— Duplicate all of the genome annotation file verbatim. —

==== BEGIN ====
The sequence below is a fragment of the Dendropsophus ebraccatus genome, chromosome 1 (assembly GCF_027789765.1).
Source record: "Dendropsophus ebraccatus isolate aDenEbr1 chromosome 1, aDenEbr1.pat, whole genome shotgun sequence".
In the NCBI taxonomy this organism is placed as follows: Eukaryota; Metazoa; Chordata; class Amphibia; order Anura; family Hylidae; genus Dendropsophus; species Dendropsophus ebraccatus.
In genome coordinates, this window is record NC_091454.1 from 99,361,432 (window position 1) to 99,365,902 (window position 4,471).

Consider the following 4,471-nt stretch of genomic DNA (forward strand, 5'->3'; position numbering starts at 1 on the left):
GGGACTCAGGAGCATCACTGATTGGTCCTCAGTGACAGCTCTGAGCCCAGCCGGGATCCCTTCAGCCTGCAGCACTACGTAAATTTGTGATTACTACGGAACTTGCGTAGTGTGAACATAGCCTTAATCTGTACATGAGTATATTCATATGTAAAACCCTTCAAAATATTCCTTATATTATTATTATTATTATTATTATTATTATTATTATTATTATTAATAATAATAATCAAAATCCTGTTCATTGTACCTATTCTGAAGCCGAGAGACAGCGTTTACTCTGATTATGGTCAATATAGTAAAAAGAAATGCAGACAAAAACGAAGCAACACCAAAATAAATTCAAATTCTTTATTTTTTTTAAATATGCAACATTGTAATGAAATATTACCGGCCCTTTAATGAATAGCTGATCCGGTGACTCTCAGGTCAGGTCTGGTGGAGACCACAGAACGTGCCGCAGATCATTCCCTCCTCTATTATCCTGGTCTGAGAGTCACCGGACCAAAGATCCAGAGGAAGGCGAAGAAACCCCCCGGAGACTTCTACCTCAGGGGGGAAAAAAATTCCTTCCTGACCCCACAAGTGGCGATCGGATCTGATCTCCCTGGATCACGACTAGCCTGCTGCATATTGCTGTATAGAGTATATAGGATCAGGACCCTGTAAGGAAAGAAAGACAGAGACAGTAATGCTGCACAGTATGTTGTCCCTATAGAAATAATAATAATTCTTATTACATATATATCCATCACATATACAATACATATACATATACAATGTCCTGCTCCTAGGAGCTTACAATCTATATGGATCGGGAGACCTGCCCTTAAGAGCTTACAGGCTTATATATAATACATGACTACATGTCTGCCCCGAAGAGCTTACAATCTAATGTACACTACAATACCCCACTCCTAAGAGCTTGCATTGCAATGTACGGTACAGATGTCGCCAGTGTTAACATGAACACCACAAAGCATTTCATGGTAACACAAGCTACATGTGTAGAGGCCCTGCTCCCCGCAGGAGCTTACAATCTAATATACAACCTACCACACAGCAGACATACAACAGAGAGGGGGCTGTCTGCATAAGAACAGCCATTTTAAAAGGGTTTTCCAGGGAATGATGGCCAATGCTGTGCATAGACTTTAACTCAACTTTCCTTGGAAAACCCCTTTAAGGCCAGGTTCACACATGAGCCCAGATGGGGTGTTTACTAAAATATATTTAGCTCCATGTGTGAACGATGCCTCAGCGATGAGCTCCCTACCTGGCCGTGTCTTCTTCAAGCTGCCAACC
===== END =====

The sequence below is a fragment of the Dendropsophus ebraccatus genome, chromosome 1 (assembly GCF_027789765.1).
Source record: "Dendropsophus ebraccatus isolate aDenEbr1 chromosome 1, aDenEbr1.pat, whole genome shotgun sequence".
In the NCBI taxonomy this organism is placed as follows: Eukaryota; Metazoa; Chordata; class Amphibia; order Anura; family Hylidae; genus Dendropsophus; species Dendropsophus ebraccatus.
In genome coordinates, this window is record NC_091454.1 from 99,361,432 (window position 1) to 99,365,902 (window position 4,471).

Consider the following 4,471-nt stretch of genomic DNA (forward strand, 5'->3'; position numbering starts at 1 on the left):
GGGACTCAGGAGCATCACTGATTGGTCCTCAGTGACAGCTCTGAGCCCAGCCGGGATCCCTTCAGCCTGCAGCACTACGTAAATTTGTGATTACTACGGAACTTGCGTAGTGTGAACATAGCCTTAATCTGTACATGAGTATATTCATATGTAAAACCCTTCAAAATATTCCTTATATTATTATTATTATTATTATTATTATTATTATTATTATTATTAATAATAATAATCAAAATCCTGTTCATTGTACCTATTCTGAAGCCGAGAGACAGCGTTTACTCTGATTATGGTCAATATAGTAAAAAGAAATGCAGACAAAAACGAAGCAACACCAAAATAAATTCAAATTCTTTATTTTTTTTAAATATGCAACATTGTAATGAAATATTACCGGCCCTTTAATGAATAGCTGATCCGGTGACTCTCAGGTCAGGTCTGGTGGAGACCACAGAACGTGCCGCAGATCATTCCCTCCTCTATTATCCTGGTCTGAGAGTCACCGGACCAAAGATCCAGAGGAAGGCGAAGAAACCCCCCGGAGACTTCTACCTCAGGGGGGAAAAAAATTCCTTCCTGACCCCACAAGTGGCGATCGGATCTGATCTCCCTGGATCACGACTAGCCTGCTGCATATTGCTGTATAGAGTATATAGGATCAGGACCCTGTAAGGAAAGAAAGACAGAGACAGTAATGCTGCACAGTATGTTGTCCCTATAGAAATAATAATAATTCTTATTACATATATATCCATCACATATACAATACATATACATATACAATGTCCTGCTCCTAGGAGCTTACAATCTATATGGATCGGGAGACCTGCCCTTAAGAGCTTACAGGCTTATATATAATACATGACTACATGTCTGCCCCGAAGAGCTTACAATCTAATGTACACTACAATACCCCACTCCTAAGAGCTTGCATTGCAATGTACGGTACAGATGTCGCCAGTGTTAACATGAACACCACAAAGCATTTCATGGTAACACAAGCTACATGTGTAGAGGCCCTGCTCCCCGCAGGAGCTTACAATCTAATATACAACCTACCACACAGCAGACATACAACAGAGAGGGGGCTGTCTGCATAAGAACAGCCATTTTAAAAGGGTTTTCCAGGGAATGATGGCCAATGCTGTGCATAGACTTTAACTCAACTTTCCTTGGAAAACCCCTTTAAGGCCAGGTTCACACATGAGCCCAGATGGGGTGTTTACTAAAATATATTTAGCTCCATGTGTGAACGATGCCTCAGCGATGAGCTCCCTACCTGGCCGTGTCTTCTTCAAGCTGCCAACC